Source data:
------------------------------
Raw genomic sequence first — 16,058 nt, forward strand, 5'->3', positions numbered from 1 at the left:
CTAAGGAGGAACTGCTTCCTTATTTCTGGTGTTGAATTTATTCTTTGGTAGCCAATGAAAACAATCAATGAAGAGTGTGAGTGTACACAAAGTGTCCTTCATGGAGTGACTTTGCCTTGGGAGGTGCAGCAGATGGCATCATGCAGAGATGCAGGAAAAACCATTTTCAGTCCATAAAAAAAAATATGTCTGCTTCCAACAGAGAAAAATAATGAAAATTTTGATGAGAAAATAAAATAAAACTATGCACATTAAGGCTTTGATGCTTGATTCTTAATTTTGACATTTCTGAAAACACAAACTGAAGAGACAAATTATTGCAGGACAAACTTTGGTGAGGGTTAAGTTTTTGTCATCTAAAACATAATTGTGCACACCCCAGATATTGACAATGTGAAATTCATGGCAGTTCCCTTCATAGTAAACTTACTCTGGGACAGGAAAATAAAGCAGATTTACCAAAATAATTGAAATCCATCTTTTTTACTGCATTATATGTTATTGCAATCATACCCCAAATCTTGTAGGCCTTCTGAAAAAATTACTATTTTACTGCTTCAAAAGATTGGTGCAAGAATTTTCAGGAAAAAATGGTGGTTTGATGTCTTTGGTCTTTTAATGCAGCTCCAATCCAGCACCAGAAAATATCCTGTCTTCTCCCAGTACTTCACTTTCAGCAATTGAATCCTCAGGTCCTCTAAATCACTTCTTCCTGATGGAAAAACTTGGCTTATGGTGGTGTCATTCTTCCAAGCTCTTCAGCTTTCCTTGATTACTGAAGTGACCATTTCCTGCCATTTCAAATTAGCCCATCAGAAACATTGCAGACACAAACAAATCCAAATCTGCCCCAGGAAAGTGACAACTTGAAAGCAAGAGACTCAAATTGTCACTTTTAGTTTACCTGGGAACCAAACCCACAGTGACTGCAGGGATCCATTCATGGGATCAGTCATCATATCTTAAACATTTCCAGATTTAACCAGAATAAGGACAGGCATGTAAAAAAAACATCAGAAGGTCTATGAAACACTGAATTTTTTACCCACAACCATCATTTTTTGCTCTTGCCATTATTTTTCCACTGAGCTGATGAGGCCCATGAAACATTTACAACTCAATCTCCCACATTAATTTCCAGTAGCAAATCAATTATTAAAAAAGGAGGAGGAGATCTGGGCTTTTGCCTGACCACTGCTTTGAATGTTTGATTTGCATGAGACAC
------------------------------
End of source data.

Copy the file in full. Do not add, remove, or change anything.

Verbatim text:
Raw genomic sequence first — 16,058 nt, forward strand, 5'->3', positions numbered from 1 at the left:
CTAAGGAGGAACTGCTTCCTTATTTCTGGTGTTGAATTTATTCTTTGGTAGCCAATGAAAACAATCAATGAAGAGTGTGAGTGTACACAAAGTGTCCTTCATGGAGTGACTTTGCCTTGGGAGGTGCAGCAGATGGCATCATGCAGAGATGCAGGAAAAACCATTTTCAGTCCATAAAAAAAAATATGTCTGCTTCCAACAGAGAAAAATAATGAAAATTTTGATGAGAAAATAAAATAAAACTATGCACATTAAGGCTTTGATGCTTGATTCTTAATTTTGACATTTCTGAAAACACAAACTGAAGAGACAAATTATTGCAGGACAAACTTTGGTGAGGGTTAAGTTTTTGTCATCTAAAACATAATTGTGCACACCCCAGATATTGACAATGTGAAATTCATGGCAGTTCCCTTCATAGTAAACTTACTCTGGGACAGGAAAATAAAGCAGATTTACCAAAATAATTGAAATCCATCTTTTTTACTGCATTATATGTTATTGCAATCATACCCCAAATCTTGTAGGCCTTCTGAAAAAATTACTATTTTACTGCTTCAAAAGATTGGTGCAAGAATTTTCAGGAAAAAATGGTGGTTTGATGTCTTTGGTCTTTTAATGCAGCTCCAATCCAGCACCAGAAAATATCCTGTCTTCTCCCAGTACTTCACTTTCAGCAATTGAATCCTCAGGTCCTCTAAATCACTTCTTCCTGATGGAAAAACTTGGCTTATGGTGGTGTCATTCTTCCAAGCTCTTCAGCTTTCCTTGATTACTGAAGTGACCATTTCCTGCCATTTCAAATTAGCCCATCAGAAACATTGCAGACACAAACAAATCCAAATCTGCCCCAGGAAAGTGACAACTTGAAAGCAAGAGACTCAAATTGTCACTTTTAGTTTACCTGGGAACCAAACCCACAGTGACTGCAGGGATCCATTCATGGGATCAGTCATCATATCTTAAACATTTCCAGATTTAACCAGAATAAGGACAGGCATGTAAAAAAAACATCAGAAGGTCTATGAAACACTGAATTTTTTACCCACAACCATCATTTTTTGCTCTTGCCATTATTTTTCCACTGAGCTGATGAGGCCCATGAAACATTTACAACTCAATCTCCCACATTAATTTCCAGTAGCAAATCAATTATTAAAAAAGGAGGAGGAGATCTGGGCTTTTGCCTGACCACTGCTTTGAATGTTTGATTTGCATGAGACAC